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Here’s Why Enbridge Is a No-Brainer Dividend Stock

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Most dividend-focused investors tend to concentrate on a stock’s dividend yield. However, the more important factor to consider is whether the company can grow its payout. According to data from Ned Davis Research and Hartford Funds, companies that maintained their dividend have delivered 7.1% average annual total returns since 1973. On the other hand, dividend growth stocks have delivered a 10.7% total annual return.

One of the great things about Enbridge (NYSE: ENB) is it delivers the best of both worlds. The Canadian energy infrastructure giant offers a high dividend yield (6% compared to 1.7% for the S&P 500). It has also consistently increased its payout, delivering 27 years of consecutive dividend growth. With more growth ahead, it’s a no-brainer dividend stock to buy.

A rock-solid high-yielding payout

Enbridge has one of the lowest-risk business models in the energy sector. It focuses on operating pipelines and utilities backed by long-term contracts and government-regulated rate structures. Overall, 98% of its cash flow comes from stable contract and rate structures, with 80% having some inflation protections in place. Meanwhile, 95% of its customer have investment-grade credit (implying they can continue paying Enbridge even if market conditions deteriorate). These factors enable Enbridge to generate very stable cash flow.

The company typically pays out 60% to 70% of its stable cash flow via the dividend. That provides it with a nice cushion while allowing it to retain cash to fund expansion projects. Enbridge also has an investment-grade credit rating with leverage toward the low end of its 4.5 to 5.0 debt-to-EBITDA target range. Those two factors put the dividend on rock-solid ground. They also provide Enbridge with billions of dollars of annual capacity to fund organic expansions and acquisitions.

Enbridge has taken several steps in recent years to reduce risk and improve its portfolio and balance sheet. The latest example came earlier this year. Enbridge decreased its stake in natural gas gathering and processing company DCP Midstream in a deal with Phillips 66. In exchange, Enbridge boosted its interest in the Gray Oak oil pipeline and received $400 million in cash. This transaction reduced its commodity price exposure, increased its ownership in a stable pipeline, and boosted its distributable cash flow per share and balance sheet. That put its dividend on an even firmer foundation.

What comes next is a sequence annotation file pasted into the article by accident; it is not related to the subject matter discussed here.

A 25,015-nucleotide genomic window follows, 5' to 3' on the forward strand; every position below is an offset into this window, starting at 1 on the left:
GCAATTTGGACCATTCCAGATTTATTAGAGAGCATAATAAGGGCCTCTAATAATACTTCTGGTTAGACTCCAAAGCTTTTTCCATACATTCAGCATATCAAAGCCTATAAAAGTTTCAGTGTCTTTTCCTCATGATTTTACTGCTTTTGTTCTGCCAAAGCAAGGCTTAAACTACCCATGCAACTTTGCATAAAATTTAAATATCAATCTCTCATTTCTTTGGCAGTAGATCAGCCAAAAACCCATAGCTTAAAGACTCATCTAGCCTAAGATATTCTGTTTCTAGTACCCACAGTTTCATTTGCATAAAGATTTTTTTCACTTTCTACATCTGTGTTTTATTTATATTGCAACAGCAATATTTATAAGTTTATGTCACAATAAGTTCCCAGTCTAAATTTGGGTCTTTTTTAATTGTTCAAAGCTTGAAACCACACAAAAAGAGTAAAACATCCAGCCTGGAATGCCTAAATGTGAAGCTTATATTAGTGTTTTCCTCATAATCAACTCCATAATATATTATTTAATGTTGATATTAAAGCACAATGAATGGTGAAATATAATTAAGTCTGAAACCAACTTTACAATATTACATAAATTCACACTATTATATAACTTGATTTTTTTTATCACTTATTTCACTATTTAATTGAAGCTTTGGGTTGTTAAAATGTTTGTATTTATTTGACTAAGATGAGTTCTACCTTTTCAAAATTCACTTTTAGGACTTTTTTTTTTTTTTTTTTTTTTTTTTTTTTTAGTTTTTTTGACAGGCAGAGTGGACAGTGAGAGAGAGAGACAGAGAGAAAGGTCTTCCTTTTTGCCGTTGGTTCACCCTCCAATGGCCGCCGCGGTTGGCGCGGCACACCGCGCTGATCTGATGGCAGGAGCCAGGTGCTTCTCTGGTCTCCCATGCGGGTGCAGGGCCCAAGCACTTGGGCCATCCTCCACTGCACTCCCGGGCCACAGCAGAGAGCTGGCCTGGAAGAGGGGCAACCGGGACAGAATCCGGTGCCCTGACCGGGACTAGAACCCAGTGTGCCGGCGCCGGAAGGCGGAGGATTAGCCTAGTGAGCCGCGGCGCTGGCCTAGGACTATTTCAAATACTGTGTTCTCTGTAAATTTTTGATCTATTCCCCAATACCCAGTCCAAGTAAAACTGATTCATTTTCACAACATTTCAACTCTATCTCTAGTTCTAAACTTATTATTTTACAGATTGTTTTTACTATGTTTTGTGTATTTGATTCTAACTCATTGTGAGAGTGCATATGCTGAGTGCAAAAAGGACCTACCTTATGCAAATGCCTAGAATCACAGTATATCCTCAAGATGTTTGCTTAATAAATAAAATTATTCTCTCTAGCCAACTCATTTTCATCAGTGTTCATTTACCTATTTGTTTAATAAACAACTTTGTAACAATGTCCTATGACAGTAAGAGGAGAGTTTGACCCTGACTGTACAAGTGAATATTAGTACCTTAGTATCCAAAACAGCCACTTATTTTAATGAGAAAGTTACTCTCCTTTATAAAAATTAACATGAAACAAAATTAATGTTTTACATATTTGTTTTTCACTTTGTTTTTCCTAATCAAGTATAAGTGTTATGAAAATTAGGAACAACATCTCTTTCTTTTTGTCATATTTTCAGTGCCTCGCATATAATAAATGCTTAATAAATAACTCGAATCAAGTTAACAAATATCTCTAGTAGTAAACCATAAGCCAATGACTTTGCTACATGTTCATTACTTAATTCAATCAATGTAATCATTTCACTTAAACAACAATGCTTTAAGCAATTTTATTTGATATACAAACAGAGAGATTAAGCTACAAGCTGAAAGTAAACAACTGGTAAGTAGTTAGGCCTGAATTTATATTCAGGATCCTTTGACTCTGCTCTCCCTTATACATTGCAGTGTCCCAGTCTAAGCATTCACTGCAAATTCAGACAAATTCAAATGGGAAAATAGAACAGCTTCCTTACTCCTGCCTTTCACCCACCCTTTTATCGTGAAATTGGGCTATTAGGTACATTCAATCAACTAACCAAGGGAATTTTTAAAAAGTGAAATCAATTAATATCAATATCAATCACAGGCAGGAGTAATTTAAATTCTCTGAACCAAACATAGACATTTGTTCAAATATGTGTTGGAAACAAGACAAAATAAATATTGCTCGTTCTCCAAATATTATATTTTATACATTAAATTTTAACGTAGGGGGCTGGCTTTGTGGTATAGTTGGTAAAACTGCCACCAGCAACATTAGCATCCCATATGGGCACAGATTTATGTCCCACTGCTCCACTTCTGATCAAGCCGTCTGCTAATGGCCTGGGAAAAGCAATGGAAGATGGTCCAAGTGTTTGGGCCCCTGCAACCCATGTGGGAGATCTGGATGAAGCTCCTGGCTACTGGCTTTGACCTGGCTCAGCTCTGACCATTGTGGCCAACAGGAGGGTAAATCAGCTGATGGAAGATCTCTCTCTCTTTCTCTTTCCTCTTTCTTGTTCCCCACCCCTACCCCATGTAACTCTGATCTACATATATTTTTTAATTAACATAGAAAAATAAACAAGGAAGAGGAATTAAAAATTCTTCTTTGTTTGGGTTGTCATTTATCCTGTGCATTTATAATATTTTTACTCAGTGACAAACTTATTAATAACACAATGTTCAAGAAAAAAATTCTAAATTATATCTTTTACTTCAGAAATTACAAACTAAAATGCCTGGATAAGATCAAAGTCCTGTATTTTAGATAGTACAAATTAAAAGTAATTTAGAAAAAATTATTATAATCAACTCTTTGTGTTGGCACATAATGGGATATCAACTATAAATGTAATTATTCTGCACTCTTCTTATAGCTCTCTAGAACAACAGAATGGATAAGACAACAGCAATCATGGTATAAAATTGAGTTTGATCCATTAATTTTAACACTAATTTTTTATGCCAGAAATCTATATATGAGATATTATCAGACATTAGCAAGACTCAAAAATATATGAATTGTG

Visible growth ahead

Enbridge has already lined up billions of dollars of expansion projects. These projects run the gamut of natural gas pipeline expansions, gas transmission system expansions, offshore wind farms in Europe, renewable natural gas projects, additional oil storage capacity, and a liquefied natural gas (LNG) development. These projects give the company clear-line-of-sight on future growth:

A chart showing Enbridge's cash flow growth over the next few years.

Data source: Enbridge.

Enbridge has secured enough capital projects to grow its cash flow at a mid-to-high single-digit annual rate through at least 2024. Meanwhile, it has added several expansions to its backlog this year that will come online in the 2025 to 2028 timeframe. Of note, an increasing percentage of its investments are in lower-carbon energy sources, putting it in an excellent position to meet future energy needs. Enbridge should therefore have the fuel to continue growing its cash flow at a healthy rate for many years to come.

That growing cash flow should enable Enbridge to continue increasing its dividend. Since the company’s dividend payout and leverage ratios are within its target ranges, the company could increase its dividend at the same rate that cash flow grows. That suggests 5% to 7% annual dividend growth is possible over the next few years.

A great stock for collecting dividend income

Enbridge has been an outstanding dividend stock over the years. It should continue to be one in the future because it offers a high-yielding dividend that will likely keep growing. That combination of rock-solid income and visible growth makes it a no-brainer dividend stock to buy and hold long-term.

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Matthew DiLallo has positions in Enbridge and Phillips 66. The Motley Fool has positions in and recommends Enbridge. The Motley Fool has a disclosure policy.

The views and opinions expressed herein are the views and opinions of the author and do not necessarily reflect those of Nasdaq, Inc.

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